DualShockers’ Favorite Games of 2019 — Kris' Top 10

2019 was unquestionably a great year for video games, thanks to the likes of Devil May Cry 5, Fire Emblem: Three Houses, and so many more.

By Kris Cornelisse

December 28, 2019

As 2019 comes to a close, DualShockers and our staff are reflecting on this year’s batch of games and what were their personal highlights within the last year. Unlike the official Game of the Year 2019 awards for DualShockers, there are little-to-no-rules on our individual Top 10 posts. For instance, any game — not just 2019 releases — can be considered.

2019 in video games has been…interesting.

While the western triple-A industry has been in a contest to see who can devour itself the fastest, the Japanese triple-A giants in 2019 have built on last year’s successes and risen to even further heights. The gaming populace is bitter and cynical, fighting monetisation and poor industry practices at every turn, yet throughout all this the actual video game releases have been exceptional and beloved. It’s practically given me whiplash from all of the back and forth.

In keeping with this, I had to cut more titles from my 2019 shortlist than were even in contention for previous years. Numerous games that I know for a fact would be strong contenders weren’t in discussion because I just didn’t get to playing them enough yet: Resident Evil 2, Sekiro, Control, Trails of Cold Steel 3, Outer Wilds…the list goes on.

But that’s enough preamble. Let’s get into the list — and incidentally, my first proper article on behalf of DualShockers. You’ll see more of my work in the coming year, so here’s a sneak peek of what I might write about.

Why Ratchet & Clank is the Most Important PS5 Game

10. Remnant: From the Ashes

This was possibly the biggest surprise of 2019. Slotting in right at a time of big releases that were somewhat underwhelming, Remnant had almost no marketing or fanfare; it just appeared one day and turned out to be excellent. It’s a really solid third-person shooter that built on the Soulslike formula, but nonetheless empowered the player and gave you everything you needed to succeed.

You’re given plenty of guns and abilities to adjust to your liking, as well as customization in your builds with what perks you want to level. Those levels carry over into new playthroughs for replayability, whether solo or co-op, and the variety in side areas that might appear kept me keen to try it again. It’s worth mentioning how good the UI and sound design is, further giving the player crucial information to keep them from dying to bullshit off their screen. It’s even been updated recently with free content, so I shall likely drop back in again sometime soon. Check out Remnant if you haven’t heard of it; it deserves the attention.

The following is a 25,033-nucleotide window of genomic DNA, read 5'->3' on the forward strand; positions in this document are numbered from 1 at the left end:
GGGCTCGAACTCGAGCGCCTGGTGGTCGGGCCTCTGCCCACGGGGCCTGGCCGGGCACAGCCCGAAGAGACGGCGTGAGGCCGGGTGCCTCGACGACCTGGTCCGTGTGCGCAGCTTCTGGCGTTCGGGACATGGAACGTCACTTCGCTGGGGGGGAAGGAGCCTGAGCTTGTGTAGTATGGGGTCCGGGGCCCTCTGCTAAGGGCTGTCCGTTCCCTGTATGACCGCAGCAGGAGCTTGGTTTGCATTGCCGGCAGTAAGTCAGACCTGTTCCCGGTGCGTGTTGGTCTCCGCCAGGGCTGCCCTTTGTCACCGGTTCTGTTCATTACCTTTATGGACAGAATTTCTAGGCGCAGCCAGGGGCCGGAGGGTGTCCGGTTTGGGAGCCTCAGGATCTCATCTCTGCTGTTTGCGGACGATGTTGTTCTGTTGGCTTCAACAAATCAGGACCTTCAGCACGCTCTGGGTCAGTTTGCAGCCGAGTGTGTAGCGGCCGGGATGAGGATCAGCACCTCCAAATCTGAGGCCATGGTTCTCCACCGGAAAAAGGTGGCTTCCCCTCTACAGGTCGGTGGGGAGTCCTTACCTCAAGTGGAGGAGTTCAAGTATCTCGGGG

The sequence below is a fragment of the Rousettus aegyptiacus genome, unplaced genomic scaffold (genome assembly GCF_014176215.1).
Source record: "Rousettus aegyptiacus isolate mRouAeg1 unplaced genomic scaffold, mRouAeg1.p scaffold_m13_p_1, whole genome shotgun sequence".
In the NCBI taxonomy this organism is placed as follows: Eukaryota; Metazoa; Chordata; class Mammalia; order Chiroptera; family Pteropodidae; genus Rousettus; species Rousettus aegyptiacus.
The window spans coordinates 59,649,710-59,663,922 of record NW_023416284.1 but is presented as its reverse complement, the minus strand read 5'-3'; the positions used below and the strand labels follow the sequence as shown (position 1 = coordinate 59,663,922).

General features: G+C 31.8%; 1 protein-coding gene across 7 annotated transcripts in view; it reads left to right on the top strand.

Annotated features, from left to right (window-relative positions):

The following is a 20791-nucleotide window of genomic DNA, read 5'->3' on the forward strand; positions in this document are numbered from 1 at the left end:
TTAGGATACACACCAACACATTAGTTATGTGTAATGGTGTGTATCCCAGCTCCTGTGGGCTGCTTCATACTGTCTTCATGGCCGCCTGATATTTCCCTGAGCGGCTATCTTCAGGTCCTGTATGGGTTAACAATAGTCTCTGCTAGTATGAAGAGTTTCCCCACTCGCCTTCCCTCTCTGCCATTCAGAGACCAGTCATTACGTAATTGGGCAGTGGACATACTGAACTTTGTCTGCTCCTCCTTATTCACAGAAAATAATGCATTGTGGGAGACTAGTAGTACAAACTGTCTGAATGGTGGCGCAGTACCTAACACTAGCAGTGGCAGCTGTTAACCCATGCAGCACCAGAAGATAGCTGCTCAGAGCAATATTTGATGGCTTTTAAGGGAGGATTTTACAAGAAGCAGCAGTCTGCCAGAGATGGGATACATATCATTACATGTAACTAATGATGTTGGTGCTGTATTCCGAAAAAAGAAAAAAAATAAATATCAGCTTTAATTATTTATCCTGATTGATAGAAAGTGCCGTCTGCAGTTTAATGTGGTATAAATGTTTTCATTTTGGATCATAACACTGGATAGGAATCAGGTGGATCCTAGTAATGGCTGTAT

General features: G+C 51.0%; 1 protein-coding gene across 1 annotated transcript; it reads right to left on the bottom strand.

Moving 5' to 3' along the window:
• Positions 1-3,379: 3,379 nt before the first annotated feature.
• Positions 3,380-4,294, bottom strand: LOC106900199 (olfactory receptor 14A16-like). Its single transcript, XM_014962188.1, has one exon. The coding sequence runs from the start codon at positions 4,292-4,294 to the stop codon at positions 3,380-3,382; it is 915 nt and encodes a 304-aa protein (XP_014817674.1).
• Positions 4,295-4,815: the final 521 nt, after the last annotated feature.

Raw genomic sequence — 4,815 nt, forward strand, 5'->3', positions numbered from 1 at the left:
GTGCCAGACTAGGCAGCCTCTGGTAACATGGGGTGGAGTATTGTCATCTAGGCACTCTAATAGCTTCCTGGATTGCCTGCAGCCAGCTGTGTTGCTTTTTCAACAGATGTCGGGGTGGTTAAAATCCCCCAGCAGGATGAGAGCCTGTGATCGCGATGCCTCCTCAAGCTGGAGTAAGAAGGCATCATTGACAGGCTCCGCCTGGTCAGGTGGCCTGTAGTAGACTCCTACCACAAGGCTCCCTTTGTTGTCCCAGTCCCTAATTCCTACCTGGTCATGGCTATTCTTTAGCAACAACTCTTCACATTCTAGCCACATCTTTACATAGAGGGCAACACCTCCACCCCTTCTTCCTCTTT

Check out DualShockers‘ review of Remnant: From the Ashes.

9. Wargroove

As Nintendo and Intelligent Systems have not deigned to grace us with a new Advance Wars in over a decade, Chucklefish decided to relieve them of that duty in 2019 with Wargroove…assuming you don’t mind the fantasy aesthetic. Wargroove is a content-rich turn-based strategy game, with little to no RNG. You control a selection of generic unit types, such as Swordsmen, mounted Knights, flying Witches etc. in order to claim territory on the map and ultimately best your enemies.

With a lot of soft and hard counters at play, strategy and positioning is important, as is using your faction’s Commander unit power to turn the tide as needed. The campaign is well-sized and features a simple but charming story. There’s plenty of maps and options whether versus AI or other humans, and the overall presentation is gorgeous. If nothing else, it definitely proved that my itch for more Advance Wars style games is alive and well, while simultaneously scratching it thoroughly.

Check out DualShockers‘ review of Wargroove.

8. Fell Seal: Arbiter’s Mark 

Speaking of turn-based strategy game series that haven’t had a new entry in over a decade…much like Wargroove did for Advance Wars, Fell Seal managed to fill the gap of a new Final Fantasy Tactics. As a turn-based strategy-RPG with a little more “small squad” focus in missions over something like Fire Emblem, Fell Seal wears its inspirations on its sleeves and carries it off with clout. It might not trump Final Fantasy in terms of presentation or story, but the gameplay is the highlight by far; the fact that it was primarily assembled by a team of two in addition to supporting contractors is quite the feat when compared to Square Enix’s juggernaut series, however!